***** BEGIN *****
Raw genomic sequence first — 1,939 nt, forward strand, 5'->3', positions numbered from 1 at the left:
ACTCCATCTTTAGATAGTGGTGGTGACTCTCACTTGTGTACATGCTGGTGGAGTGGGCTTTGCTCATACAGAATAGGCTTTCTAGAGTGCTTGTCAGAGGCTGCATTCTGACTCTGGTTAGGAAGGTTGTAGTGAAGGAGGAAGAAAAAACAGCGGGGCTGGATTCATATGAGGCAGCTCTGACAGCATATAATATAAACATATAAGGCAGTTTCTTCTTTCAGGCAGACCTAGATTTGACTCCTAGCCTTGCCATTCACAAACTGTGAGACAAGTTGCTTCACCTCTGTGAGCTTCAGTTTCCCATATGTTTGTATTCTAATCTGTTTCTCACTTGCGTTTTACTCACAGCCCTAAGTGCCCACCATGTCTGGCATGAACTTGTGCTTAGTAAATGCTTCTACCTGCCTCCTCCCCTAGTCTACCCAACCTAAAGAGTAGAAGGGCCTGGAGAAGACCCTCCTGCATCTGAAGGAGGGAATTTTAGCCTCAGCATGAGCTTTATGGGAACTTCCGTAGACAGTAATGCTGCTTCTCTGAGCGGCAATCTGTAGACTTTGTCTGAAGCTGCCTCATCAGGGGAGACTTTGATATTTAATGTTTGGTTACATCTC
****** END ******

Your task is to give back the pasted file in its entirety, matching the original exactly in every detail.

Raw genomic sequence first — 1,939 nt, forward strand, 5'->3', positions numbered from 1 at the left:
ACTCCATCTTTAGATAGTGGTGGTGACTCTCACTTGTGTACATGCTGGTGGAGTGGGCTTTGCTCATACAGAATAGGCTTTCTAGAGTGCTTGTCAGAGGCTGCATTCTGACTCTGGTTAGGAAGGTTGTAGTGAAGGAGGAAGAAAAAACAGCGGGGCTGGATTCATATGAGGCAGCTCTGACAGCATATAATATAAACATATAAGGCAGTTTCTTCTTTCAGGCAGACCTAGATTTGACTCCTAGCCTTGCCATTCACAAACTGTGAGACAAGTTGCTTCACCTCTGTGAGCTTCAGTTTCCCATATGTTTGTATTCTAATCTGTTTCTCACTTGCGTTTTACTCACAGCCCTAAGTGCCCACCATGTCTGGCATGAACTTGTGCTTAGTAAATGCTTCTACCTGCCTCCTCCCCTAGTCTACCCAACCTAAAGAGTAGAAGGGCCTGGAGAAGACCCTCCTGCATCTGAAGGAGGGAATTTTAGCCTCAGCATGAGCTTTATGGGAACTTCCGTAGACAGTAATGCTGCTTCTCTGAGCGGCAATCTGTAGACTTTGTCTGAAGCTGCCTCATCAGGGGAGACTTTGATATTTAATGTTTGGTTACATCTC